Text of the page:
London, England: Shove over Shoreditch, bugger off Brick Lane – this is London's newest hotspot

Shove over Shoreditch, heave to Hoxton and bugger off Brick Lane – Peckham's coming through. As those recently gentrified areas of East London approach peak-hipsterdom, Peckham, the stamping ground of Del Boy and Rodney, Britain's fictional likely lads from the Only Fools and Horses TV show, is emerging as London's next funky destination.

Want proof? A sourdough bakery and bar, the Brick House, has opened up just a few metres from Peckham Rye station. As soon as the word "sourdough" appears in an area you know that plantation shutters in the house windows, a traditional barber shop, craft brewery, soaring property prices and a tapas bar can't be far behind.

And so it proves on a short walking tour of the area with Blue Badge guide Alexandra Jackson, who has called Peckham home for more than 30 years.

Peckham, in south-east London, is what you might call a work in progress, somewhat akin to, say, Bethnal Green and Hackney 10 years ago before the gentrification process began. It's still delightfully rough around the edges and devoid of cafes where (ducker-and-diver Del Boy would have loved this) punters pay four sovs for a bowl of cereal. 

Instead, Peckham is part posh and part pissy (if the smell under the arches at the railway station is anything to go by). It has funky murals on the walls and Mighty Pound discount stores in the high street. It has pool halls and poke bowls, dried catfish and custom cycle shops, deprivation and des-res sitting cheek-by-jowl.

Nowhere is this more evident than at Peckham Levels, an old multi-storey car park behind Rye Lane high street, which has been turned into a multi-use cultural, creative and culinary space. Frank's Cafe, on the rooftop, is already so popular it's hard to get into at weekends, but success breeds success and the six colour-coded floors below it are full of bars, cafes, salons, kids' playgrounds and fitness studios.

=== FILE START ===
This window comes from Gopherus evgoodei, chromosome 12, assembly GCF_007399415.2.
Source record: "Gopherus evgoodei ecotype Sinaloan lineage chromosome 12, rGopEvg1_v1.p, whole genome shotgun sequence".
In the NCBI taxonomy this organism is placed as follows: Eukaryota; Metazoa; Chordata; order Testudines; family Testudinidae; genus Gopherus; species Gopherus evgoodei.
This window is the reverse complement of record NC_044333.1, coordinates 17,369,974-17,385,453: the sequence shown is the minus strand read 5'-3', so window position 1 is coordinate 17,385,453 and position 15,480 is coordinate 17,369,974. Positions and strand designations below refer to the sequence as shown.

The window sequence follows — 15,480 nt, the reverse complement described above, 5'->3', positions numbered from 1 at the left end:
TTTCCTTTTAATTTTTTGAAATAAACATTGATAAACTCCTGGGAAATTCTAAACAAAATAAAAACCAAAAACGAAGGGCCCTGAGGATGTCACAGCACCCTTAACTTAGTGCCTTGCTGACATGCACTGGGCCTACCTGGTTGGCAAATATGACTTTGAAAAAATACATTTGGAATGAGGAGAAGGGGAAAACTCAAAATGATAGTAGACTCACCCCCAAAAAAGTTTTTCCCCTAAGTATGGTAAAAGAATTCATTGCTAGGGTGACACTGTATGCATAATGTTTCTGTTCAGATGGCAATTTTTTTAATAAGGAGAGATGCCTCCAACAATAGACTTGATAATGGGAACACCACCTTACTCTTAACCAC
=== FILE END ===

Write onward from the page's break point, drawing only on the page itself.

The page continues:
Here, you'll find a poke bowl cafe, Kurdish food, Chinese street food, Canard (a self-proclaimed "dirty French" restaurant), vegan pizzas and posters advertising a pregnancy celebration workshop during which you can try hypno-birthing, yoga, meditation and chanting ("first five bookings receive a free bump painting").

A short stroll from the Levels, past a high street festooned with a surprising number of unassuming hair salons and wig shops catering for the area's large African and Afro-Caribbean community, is Bussey's, an equally modest but large Victorian cricket bat factory that, like the Levels, has been re-purposed and turned into a creative hub that boasts evangelical churches, design studios, bars and restaurants.

In the immediate area of the Bussey building is the Copeland Park industrial estate, where the Holy Emmanuel Church of Christ sits next to a gym, Sea Bass Cycles, the Copeland Gallery, a pottery and various bars and restaurants.


South of the station, away from the gritty and slightly grotty high street, Bellenden Road arrows towards East Dulwich and boasts the refurbished Victoria Inn (craft beers and boutique accommodation) as well as the Flock and Herd artisan butcher and the General Store grocer where you can stock up on greengage, plum and fennel pollen jam, Flahavan's Irish steel-cut oatmeal and Kernel craft beer from nearby Bermondsey.

As if to drive home the fact this is an up-and-coming funky area, Belgian artist ROA has painted a giant whippet on the side of the Victorian Inn (he's also to be found at the Bussey building and in several spots around Brick Lane) and even the sculpted street bollards are by ubiquitous artist Antony Gormley (he of the famous Angel of the North).

Just along the road is Artusi restaurant, lauded by critic Jay Rayner when it opened in 2014. It sits next to a hardware shop selling multi-coloured radiators, and Sam's Kebab shop.

Back in the high street, up the end towards Peckham Rye Park, we spy the Beneficial Veracious Christ Church Miracle Centre and pop in to Canavan's Pool Club for a stickybeak. During the day it's what it says on the tin – the sort of dark and dingy pool hall that feels dodgier than it probably is – but which at the weekends attracts late-night revellers with its 4am licence and, I have it on good local authority, an excellent DJ line-up.

Keith Austin visited Peckham courtesy of VisitBritain.


Blue Badge Tourist Guides are highly trained, members of a professional guild and work throughout Britain. See